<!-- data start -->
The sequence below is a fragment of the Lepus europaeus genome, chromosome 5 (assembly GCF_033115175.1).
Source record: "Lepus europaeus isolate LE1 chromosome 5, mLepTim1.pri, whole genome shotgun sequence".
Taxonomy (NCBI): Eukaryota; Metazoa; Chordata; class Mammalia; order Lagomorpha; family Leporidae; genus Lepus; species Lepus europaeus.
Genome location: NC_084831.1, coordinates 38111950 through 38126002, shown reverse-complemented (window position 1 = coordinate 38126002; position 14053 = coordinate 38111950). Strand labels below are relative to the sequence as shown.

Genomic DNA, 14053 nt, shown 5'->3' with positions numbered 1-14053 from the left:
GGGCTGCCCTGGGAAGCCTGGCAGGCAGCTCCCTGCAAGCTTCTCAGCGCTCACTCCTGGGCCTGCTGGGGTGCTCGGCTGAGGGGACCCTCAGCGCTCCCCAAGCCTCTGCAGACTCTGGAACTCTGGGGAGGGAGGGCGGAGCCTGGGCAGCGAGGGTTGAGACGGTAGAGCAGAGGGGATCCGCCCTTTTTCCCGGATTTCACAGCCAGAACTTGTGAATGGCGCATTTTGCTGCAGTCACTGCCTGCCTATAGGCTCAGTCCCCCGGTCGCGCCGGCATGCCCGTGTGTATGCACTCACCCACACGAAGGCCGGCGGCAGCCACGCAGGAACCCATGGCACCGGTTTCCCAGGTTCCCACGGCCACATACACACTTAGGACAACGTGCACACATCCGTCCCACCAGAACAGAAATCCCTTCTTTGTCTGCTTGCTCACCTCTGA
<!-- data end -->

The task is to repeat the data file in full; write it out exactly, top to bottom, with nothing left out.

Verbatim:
The sequence below is a fragment of the Lepus europaeus genome, chromosome 5 (assembly GCF_033115175.1).
Source record: "Lepus europaeus isolate LE1 chromosome 5, mLepTim1.pri, whole genome shotgun sequence".
Taxonomy (NCBI): Eukaryota; Metazoa; Chordata; class Mammalia; order Lagomorpha; family Leporidae; genus Lepus; species Lepus europaeus.
Genome location: NC_084831.1, coordinates 38111950 through 38126002, shown reverse-complemented (window position 1 = coordinate 38126002; position 14053 = coordinate 38111950). Strand labels below are relative to the sequence as shown.

Genomic DNA, 14053 nt, shown 5'->3' with positions numbered 1-14053 from the left:
GGGCTGCCCTGGGAAGCCTGGCAGGCAGCTCCCTGCAAGCTTCTCAGCGCTCACTCCTGGGCCTGCTGGGGTGCTCGGCTGAGGGGACCCTCAGCGCTCCCCAAGCCTCTGCAGACTCTGGAACTCTGGGGAGGGAGGGCGGAGCCTGGGCAGCGAGGGTTGAGACGGTAGAGCAGAGGGGATCCGCCCTTTTTCCCGGATTTCACAGCCAGAACTTGTGAATGGCGCATTTTGCTGCAGTCACTGCCTGCCTATAGGCTCAGTCCCCCGGTCGCGCCGGCATGCCCGTGTGTATGCACTCACCCACACGAAGGCCGGCGGCAGCCACGCAGGAACCCATGGCACCGGTTTCCCAGGTTCCCACGGCCACATACACACTTAGGACAACGTGCACACATCCGTCCCACCAGAACAGAAATCCCTTCTTTGTCTGCTTGCTCACCTCTGA